- Jul 26th 2007 at 3:46PM
Greenpeace vs. Porsche
Greenpeace staged a protest (what a surprise) outside Porsche's Zuffenhausen plant today, carrying on about how the company's vehicles are "Climate Pigs," complete with a pink Cayenne Turbo dressed up in pig ears and a porker's nose. (We wonder, did the Greenpeaceniks drive their Porcine Cayenne to the protest? Because if they did, helloooo hypocrisy.) The argument is nothing new, with the organization upset because Porsche is (in their eyes) an enemy of Gaia. You see, it has the temerity to build thrilling cars that aren't ultralights in terms of consumption. Greenpeace must be on tour through Germany this week, as they pulled the same stunt at BMW on Monday. Porsche welcomed the protesters with the snarky banner shown above.
Follow the jump for more info and commentary.
[Sources: Greenpeace, Porsche]
It wasn't the only banner, either. One detailed facts that inconveniently countered the Greenpeace rhetoric. That one, entitled "Good To Know," included the following bullet points:
- "Porsche's contribution to CO2 emissions in traffic less than 0.1 per cent. "
- "Porsche has the lowest CO2 emissions per horsepower."
- "Porsche will reduce CO2 emissions by more than 20 per cent by the year 2012."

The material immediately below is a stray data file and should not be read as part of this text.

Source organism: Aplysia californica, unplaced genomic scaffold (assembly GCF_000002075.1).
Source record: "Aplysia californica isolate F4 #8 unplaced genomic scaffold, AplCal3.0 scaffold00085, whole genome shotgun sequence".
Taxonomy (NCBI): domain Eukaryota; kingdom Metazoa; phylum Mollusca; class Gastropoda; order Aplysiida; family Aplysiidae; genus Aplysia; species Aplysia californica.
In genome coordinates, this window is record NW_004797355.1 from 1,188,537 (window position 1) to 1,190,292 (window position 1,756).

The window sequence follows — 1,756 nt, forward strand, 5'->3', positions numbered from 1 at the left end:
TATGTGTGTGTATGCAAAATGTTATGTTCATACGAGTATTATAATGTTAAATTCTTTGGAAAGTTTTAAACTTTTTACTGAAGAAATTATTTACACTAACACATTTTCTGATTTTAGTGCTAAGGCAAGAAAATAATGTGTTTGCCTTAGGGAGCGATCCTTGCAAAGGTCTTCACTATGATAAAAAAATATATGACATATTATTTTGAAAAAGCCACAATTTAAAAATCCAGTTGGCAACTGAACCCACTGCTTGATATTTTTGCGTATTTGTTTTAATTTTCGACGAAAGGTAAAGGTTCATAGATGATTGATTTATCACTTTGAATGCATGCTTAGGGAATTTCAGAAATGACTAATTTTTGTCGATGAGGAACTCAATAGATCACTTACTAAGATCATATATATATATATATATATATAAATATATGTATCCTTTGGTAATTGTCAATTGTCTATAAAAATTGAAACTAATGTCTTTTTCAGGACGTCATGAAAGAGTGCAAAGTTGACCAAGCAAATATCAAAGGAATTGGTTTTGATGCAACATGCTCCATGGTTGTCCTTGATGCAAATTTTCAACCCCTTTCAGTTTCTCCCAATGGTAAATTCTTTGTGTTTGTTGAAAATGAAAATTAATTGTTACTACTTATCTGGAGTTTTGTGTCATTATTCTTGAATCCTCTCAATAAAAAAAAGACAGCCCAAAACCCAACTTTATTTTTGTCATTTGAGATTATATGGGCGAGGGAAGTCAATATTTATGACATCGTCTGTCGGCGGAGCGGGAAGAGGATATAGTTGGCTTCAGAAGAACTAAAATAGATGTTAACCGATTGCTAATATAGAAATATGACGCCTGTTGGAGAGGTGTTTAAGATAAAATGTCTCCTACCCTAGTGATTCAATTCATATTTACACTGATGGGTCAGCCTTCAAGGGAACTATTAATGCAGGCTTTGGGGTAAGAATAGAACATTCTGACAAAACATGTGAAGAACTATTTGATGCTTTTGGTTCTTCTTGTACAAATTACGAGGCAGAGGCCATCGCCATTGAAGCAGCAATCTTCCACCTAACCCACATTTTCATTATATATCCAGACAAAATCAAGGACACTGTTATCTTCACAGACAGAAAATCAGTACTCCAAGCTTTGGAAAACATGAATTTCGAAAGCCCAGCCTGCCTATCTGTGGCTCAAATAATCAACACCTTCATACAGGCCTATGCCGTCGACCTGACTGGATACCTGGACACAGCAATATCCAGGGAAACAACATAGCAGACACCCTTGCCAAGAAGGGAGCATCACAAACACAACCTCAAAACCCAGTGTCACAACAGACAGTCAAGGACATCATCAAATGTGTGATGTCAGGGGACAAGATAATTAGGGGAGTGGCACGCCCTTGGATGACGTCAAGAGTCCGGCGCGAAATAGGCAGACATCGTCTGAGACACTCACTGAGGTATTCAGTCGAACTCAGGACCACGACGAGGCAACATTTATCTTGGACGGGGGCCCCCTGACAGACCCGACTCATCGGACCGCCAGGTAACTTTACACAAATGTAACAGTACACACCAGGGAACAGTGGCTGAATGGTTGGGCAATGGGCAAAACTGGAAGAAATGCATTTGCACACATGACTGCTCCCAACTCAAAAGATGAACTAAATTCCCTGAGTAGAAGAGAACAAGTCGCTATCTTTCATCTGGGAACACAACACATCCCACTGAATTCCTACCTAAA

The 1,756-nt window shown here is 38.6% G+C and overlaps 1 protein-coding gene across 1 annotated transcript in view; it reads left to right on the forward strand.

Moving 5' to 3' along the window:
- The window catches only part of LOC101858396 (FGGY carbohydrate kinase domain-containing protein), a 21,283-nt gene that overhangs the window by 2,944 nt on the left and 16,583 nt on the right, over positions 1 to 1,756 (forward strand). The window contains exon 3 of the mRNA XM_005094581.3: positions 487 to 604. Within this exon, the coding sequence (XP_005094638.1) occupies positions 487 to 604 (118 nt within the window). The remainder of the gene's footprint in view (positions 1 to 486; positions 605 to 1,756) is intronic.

- "Porsche is introducing the hybrid engine: less than 9 litres fuel consumption on 100 km."
Greenpeace's ax to grind with Porsche stems from the automaker's opposition to a flat European CO2 emissions limit applying to all cars from all manufacturers. Porsche's argument is that since it builds luxury performance vehicles that incorporate numerous technology, safety and comfort features, it is impossible (and in our view, ridiculous and unfair) to compare them to the compact and subcompact cars that would obviously be favored by such legislation. Porsche instead advocates a tiered system that sets aggressive limits on a per-vehicle-class basis, which would take additional factors into account.
Frankly, when it comes to innovations designed to reduce fuel consumption and vehicle emissions, we have a lot more faith in the engineers at an automaker like Porsche, which just gave us a 530-horsepower, 200 mph sports car capable of almost 19 mpg in the New European Driving Cycle, than a bunch of protest goons looking for camera time.
Porsche's parting shot at Greenpeace was contained in a final banner that read, "Dear Friends from Greenpeace: Porsche is Better than You Think. But the Good News is that David taking on Goliath was Underestimated, too . . ."
You can read Greenpeace's account of the protest at their German site here. (Click here for English translation.)
Porsche's press release follows below:
Premiere of a Special Kind for the First Time in Zuffenhausen
Porsche Welcomes Greenpeace "Climate Pigs" with its Own Posters